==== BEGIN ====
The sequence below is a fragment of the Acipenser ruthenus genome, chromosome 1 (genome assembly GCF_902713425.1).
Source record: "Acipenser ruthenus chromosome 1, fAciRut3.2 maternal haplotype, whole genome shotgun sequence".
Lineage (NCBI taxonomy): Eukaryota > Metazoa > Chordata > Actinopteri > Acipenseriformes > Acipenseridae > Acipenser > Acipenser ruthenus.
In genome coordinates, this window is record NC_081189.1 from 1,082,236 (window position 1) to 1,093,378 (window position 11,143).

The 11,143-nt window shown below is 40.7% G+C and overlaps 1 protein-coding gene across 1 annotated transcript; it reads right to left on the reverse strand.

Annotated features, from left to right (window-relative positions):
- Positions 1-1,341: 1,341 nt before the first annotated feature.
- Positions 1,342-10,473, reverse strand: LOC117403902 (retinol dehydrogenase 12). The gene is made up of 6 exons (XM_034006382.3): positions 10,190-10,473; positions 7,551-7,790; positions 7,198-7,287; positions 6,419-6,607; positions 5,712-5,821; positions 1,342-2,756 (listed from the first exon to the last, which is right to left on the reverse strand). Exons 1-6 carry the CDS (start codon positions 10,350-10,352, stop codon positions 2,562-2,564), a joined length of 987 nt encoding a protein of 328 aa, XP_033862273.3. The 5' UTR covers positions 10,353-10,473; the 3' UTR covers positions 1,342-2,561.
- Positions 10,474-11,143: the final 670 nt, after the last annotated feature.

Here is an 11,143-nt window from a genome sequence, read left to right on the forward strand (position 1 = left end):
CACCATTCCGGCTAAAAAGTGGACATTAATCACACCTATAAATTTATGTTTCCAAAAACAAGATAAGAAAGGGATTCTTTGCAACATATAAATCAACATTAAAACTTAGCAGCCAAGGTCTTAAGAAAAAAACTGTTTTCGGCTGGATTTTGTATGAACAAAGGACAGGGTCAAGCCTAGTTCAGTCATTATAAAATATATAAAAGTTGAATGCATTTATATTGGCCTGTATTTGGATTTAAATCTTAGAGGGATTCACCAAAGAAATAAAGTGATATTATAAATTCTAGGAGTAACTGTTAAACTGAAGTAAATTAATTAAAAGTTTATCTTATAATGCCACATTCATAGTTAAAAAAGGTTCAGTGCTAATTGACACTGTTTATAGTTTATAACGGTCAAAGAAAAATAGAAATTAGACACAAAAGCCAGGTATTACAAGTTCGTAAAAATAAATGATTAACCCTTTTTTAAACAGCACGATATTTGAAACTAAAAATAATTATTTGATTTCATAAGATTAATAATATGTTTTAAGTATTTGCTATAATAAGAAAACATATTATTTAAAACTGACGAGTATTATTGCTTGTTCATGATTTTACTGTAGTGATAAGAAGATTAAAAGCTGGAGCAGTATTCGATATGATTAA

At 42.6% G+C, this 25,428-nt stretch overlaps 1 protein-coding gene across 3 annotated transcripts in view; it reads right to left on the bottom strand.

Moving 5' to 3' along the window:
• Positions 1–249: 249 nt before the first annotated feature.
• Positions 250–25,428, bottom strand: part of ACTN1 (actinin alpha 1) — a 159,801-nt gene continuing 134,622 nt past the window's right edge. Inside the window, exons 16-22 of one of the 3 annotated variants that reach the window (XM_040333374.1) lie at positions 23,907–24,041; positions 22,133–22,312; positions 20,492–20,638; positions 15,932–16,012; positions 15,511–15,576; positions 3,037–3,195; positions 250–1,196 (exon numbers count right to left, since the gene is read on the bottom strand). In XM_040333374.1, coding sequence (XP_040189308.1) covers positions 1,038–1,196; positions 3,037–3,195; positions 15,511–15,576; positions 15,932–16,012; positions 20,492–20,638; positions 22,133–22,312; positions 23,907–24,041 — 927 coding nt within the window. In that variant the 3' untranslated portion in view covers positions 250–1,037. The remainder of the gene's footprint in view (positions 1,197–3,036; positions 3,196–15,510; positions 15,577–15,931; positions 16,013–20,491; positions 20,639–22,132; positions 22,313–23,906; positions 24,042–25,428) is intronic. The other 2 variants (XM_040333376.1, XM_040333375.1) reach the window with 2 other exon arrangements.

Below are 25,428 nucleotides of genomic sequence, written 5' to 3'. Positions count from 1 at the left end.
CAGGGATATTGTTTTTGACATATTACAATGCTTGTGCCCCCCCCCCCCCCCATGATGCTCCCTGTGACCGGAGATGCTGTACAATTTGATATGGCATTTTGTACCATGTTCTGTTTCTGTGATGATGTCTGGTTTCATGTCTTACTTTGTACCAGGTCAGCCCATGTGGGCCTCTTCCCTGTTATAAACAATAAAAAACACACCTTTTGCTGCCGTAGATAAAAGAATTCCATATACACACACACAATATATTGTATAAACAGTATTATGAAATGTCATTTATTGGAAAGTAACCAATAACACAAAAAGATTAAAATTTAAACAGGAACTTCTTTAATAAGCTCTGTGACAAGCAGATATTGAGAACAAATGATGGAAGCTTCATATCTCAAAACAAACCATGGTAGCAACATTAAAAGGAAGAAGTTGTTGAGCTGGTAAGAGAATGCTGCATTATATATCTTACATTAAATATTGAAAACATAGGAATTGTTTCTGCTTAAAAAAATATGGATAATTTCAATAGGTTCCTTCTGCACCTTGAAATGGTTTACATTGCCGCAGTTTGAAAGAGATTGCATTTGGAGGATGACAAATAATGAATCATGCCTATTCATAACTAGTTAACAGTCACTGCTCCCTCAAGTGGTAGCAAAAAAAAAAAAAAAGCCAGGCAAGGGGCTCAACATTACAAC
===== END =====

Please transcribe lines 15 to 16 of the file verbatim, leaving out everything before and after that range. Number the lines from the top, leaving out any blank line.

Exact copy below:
• Positions 250–25,428, bottom strand: part of ACTN1 (actinin alpha 1) — a 159,801-nt gene continuing 134,622 nt past the window's right edge. Inside the window, exons 16-22 of one of the 3 annotated variants that reach the window (XM_040333374.1) lie at positions 23,907–24,041; positions 22,133–22,312; positions 20,492–20,638; positions 15,932–16,012; positions 15,511–15,576; positions 3,037–3,195; positions 250–1,196 (exon numbers count right to left, since the gene is read on the bottom strand). In XM_040333374.1, coding sequence (XP_040189308.1) covers positions 1,038–1,196; positions 3,037–3,195; positions 15,511–15,576; positions 15,932–16,012; positions 20,492–20,638; positions 22,133–22,312; positions 23,907–24,041 — 927 coding nt within the window. In that variant the 3' untranslated portion in view covers positions 250–1,037. The remainder of the gene's footprint in view (positions 1,197–3,036; positions 3,196–15,510; positions 15,577–15,931; positions 16,013–20,491; positions 20,639–22,132; positions 22,313–23,906; positions 24,042–25,428) is intronic. The other 2 variants (XM_040333376.1, XM_040333375.1) reach the window with 2 other exon arrangements.

Below are 25,428 nucleotides of genomic sequence, written 5' to 3'. Positions count from 1 at the left end.